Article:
- Usage of anaesthesia was well known in ancient Indian medicine. Detailed knowledge of anatomy, embryology, digestion, metabolism,physiology, etiology, genetics and immunity is also found in many ancient Indian texts.
- India exports software to 90 countries.
- The four religions born in India - Hinduism, Buddhism, Jainism, and Sikhism, are followed by 25% of the world's population.
- Jainism and Buddhism were founded in India in 600 B.C. and 500 B.C. respectively.
- Islam is India's and the world's second largest religion.
- There are 300,000 active mosques in India, more than in any other country, including the Muslim world.
- The oldest European church and synagogue in India are in the city of Cochin. They were built in 1503 and 1568 respectively.
- Jews and Christians have lived continuously in India since 200 B.C. and 52 A.D. respectively
- The largest religious building in the world is Angkor Wat, a Hindu Temple in Cambodia built at the end of the 11th century.
- The Vishnu Temple in the city of Tirupathi built in the 10th century, is the world's largest religious pilgrimage destination. Larger than either Rome or Mecca, an average of 30,000 visitors donate $6 million (US) to the temple everyday.
- Sikhism originated in the Holy city of Amritsar in Punjab. Famous for housing the Golden Temple, the city was founded in 1577.
- Varanasi, also known as Benaras, was called "the Ancient City" when Lord Buddha visited it in 500 B.C., and is the oldest, continuously inhabited city in the world today.
- India provides safety for more than 300,000 refugees originally from Sri Lanka, Tibet, Bhutan, Afghanistan and Bangladesh, who escaped to flee religious and political persecution.
- His Holiness, the Dalai Lama, the exiled spiritual leader of Tibetan Buddhists, runs his government in exile from Dharmashala in northern India.
- Martial Arts were first created in India, and later spread to Asia by Buddhist missionaries.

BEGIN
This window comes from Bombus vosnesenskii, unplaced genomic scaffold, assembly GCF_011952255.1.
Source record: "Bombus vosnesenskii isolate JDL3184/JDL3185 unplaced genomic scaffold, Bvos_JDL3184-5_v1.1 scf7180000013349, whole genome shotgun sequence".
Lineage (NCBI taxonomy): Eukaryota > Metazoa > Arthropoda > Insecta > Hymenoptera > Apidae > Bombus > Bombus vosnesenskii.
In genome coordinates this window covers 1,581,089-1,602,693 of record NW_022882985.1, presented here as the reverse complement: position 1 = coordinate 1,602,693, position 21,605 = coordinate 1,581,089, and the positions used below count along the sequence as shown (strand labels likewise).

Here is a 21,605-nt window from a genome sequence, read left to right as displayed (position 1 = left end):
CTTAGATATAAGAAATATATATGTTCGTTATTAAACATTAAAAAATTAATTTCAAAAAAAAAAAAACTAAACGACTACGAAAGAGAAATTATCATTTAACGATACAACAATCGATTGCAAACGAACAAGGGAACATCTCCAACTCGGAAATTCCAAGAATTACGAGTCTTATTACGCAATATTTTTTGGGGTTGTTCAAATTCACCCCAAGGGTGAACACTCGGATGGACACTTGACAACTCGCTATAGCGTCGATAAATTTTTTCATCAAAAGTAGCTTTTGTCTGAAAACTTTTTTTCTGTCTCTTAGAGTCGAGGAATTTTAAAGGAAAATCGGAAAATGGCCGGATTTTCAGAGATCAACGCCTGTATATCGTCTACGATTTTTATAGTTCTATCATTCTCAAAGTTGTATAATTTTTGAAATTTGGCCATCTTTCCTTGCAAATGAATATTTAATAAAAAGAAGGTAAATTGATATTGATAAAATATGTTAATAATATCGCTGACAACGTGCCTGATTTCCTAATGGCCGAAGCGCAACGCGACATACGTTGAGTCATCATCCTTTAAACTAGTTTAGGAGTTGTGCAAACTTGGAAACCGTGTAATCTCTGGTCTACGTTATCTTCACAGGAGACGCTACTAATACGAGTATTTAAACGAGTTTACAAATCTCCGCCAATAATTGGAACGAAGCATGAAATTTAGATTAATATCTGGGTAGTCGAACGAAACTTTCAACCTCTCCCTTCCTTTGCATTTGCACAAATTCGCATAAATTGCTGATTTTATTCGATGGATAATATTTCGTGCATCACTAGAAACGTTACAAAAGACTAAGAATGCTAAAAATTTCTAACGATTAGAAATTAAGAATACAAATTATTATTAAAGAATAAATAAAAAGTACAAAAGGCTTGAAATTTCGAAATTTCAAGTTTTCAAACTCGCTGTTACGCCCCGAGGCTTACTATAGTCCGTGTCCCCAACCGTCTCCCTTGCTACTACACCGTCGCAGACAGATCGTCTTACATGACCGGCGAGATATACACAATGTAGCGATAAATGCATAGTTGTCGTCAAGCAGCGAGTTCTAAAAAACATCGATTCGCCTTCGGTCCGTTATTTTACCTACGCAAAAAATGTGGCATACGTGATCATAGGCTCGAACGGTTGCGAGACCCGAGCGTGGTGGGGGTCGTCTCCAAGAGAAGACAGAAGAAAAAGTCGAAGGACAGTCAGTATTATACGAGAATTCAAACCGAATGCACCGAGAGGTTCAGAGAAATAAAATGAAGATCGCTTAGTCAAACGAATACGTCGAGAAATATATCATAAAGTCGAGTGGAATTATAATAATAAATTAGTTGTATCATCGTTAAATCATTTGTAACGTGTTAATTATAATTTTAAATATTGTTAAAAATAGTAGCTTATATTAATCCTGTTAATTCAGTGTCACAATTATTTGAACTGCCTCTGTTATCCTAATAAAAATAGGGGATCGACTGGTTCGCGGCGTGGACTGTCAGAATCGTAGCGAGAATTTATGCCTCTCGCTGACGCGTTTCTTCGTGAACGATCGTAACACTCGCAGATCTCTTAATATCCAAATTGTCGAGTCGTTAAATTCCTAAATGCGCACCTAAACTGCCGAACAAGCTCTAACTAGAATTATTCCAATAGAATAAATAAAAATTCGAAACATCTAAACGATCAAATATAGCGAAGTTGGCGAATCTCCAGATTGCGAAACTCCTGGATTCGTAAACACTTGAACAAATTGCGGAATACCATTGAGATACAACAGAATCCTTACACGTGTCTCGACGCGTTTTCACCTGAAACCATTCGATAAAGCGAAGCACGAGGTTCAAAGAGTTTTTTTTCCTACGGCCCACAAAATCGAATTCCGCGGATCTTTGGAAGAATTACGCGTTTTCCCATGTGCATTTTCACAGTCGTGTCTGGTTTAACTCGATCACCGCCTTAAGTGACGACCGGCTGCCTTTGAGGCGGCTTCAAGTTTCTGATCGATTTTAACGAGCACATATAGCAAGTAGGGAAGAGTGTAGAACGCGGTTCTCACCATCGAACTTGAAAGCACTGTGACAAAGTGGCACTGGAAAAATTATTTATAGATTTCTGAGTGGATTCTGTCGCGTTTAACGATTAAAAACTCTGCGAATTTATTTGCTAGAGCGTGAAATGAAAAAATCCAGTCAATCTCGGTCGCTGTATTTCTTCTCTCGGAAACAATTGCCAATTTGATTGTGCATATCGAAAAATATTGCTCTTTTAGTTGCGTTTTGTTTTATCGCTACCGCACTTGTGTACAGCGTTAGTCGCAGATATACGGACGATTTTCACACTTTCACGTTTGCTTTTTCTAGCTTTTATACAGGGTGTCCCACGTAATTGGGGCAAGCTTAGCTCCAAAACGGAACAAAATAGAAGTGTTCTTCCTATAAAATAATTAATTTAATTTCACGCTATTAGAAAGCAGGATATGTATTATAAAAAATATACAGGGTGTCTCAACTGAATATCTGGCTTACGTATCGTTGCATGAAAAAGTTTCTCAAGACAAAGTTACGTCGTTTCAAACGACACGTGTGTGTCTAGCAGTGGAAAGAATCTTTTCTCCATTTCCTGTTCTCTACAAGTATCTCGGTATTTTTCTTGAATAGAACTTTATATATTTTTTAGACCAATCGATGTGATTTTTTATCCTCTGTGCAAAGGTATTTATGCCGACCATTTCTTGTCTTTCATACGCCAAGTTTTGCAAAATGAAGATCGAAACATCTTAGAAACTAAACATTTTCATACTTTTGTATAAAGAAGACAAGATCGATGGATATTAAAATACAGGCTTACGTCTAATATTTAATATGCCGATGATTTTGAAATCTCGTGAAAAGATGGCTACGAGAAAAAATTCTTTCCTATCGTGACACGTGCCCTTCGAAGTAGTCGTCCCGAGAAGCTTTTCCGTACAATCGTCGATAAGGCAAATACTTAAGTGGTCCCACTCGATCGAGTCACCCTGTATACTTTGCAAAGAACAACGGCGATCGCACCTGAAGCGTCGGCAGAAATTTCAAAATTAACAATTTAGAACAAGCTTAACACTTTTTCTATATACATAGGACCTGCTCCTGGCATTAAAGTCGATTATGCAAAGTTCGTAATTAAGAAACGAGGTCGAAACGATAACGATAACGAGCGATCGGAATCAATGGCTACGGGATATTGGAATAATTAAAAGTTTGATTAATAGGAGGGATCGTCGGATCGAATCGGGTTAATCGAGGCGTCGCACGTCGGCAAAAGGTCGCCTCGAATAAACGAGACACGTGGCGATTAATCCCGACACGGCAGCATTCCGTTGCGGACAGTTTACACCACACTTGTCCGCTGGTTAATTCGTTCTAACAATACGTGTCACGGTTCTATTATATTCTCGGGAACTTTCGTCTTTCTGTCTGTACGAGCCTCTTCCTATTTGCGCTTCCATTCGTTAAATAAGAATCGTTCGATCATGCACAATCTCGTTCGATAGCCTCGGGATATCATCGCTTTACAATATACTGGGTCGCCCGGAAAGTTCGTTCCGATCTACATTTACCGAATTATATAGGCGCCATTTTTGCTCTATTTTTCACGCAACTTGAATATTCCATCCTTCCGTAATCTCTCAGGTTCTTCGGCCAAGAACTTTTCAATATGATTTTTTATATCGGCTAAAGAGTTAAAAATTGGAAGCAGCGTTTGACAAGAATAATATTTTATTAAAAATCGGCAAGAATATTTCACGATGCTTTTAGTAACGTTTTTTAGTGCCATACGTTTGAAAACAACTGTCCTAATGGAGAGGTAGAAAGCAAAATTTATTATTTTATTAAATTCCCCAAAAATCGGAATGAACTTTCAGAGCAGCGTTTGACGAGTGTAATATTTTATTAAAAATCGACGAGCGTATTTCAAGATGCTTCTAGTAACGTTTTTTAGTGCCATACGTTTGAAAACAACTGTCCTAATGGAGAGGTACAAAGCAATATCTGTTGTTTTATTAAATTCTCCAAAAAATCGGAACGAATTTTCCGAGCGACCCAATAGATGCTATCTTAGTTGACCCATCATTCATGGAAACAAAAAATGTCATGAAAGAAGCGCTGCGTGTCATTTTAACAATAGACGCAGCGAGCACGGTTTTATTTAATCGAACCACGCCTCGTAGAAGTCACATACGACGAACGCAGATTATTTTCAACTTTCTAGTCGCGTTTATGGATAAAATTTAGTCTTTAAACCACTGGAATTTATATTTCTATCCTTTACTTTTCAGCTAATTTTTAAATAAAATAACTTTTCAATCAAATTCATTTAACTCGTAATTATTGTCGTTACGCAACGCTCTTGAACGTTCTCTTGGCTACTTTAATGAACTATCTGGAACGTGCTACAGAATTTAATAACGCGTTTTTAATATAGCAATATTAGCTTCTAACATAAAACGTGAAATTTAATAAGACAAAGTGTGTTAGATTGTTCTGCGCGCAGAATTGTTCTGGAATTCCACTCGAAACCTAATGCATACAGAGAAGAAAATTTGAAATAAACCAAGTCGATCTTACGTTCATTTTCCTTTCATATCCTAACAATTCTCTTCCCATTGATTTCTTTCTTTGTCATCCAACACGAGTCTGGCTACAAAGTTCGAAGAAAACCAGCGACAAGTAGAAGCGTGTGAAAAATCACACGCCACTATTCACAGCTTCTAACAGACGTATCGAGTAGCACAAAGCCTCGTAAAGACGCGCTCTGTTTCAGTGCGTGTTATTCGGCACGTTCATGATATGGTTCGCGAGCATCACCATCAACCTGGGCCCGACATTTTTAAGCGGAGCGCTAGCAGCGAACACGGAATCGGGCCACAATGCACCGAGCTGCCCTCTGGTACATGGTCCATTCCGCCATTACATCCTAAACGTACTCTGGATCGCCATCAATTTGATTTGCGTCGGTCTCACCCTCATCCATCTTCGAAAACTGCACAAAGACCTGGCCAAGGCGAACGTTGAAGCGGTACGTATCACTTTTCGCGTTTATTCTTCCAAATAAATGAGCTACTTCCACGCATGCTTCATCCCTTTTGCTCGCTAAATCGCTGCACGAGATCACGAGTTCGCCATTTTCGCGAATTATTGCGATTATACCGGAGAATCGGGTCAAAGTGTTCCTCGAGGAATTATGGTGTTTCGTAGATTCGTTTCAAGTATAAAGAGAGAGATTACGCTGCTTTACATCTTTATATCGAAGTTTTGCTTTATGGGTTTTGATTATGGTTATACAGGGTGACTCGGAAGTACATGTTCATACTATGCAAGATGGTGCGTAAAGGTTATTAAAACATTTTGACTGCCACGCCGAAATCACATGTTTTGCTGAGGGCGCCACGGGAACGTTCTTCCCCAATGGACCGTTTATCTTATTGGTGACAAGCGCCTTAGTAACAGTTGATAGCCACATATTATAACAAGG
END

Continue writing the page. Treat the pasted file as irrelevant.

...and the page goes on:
- Yoga has its origins in India and has existed for over 5,000 years
Lets Know more about TriColor
It is really amazing to see the various changes that our National Flag went through since its first inception. It was discovered or recognised during our national struggle for freedom. The evolution of the Indian National Flag sailed through many vicissitudes to arrive at what it is today. In one way it reflects the political developments in the nation. Some of the historical milestones in the evolution of our National Flag involve the following:
Unofficial flag of India
The Berlin committee
flag, first raised by
Bhikaiji Cama in 1907
The flag used during the
Home Rule movement
The flag unofficially
adopted in 1921
The flag adopted in 1931.
This flag was also the
battle ensign of the
Indian National Army
The present Tricolour
flag of India
The first national flag in India is said to have been hoisted on August 7, 1906, in the Parsee Bagan Square (Green Park) in Calcutta now Kolkata. The flag was composed of three horizontal strips of red, yellow and green.
The second flag was hoisted in Paris by Madame Cama and her band of exiled revolutionaries in 1907 (according to some inl9OS). This was very similar to the first flag except that the top strip had only one lotus but seven stars denoting the Saptarishi. This flag was also exhibited at a socialist conference in Berlin.
The third flag went up in 1917 when our political struggle had taken a definite turn. Dr. Annie Besant and Lokmanya Tilak hoisted it during the Home rule movement. This flag had five red and four green horizontal strips arranged alternately, with seven stars in the saptarishi configuration super-imposed on them. In the left-hand top corner (the pole end) was the Union Jack. There was also a white crescent and star in one corner.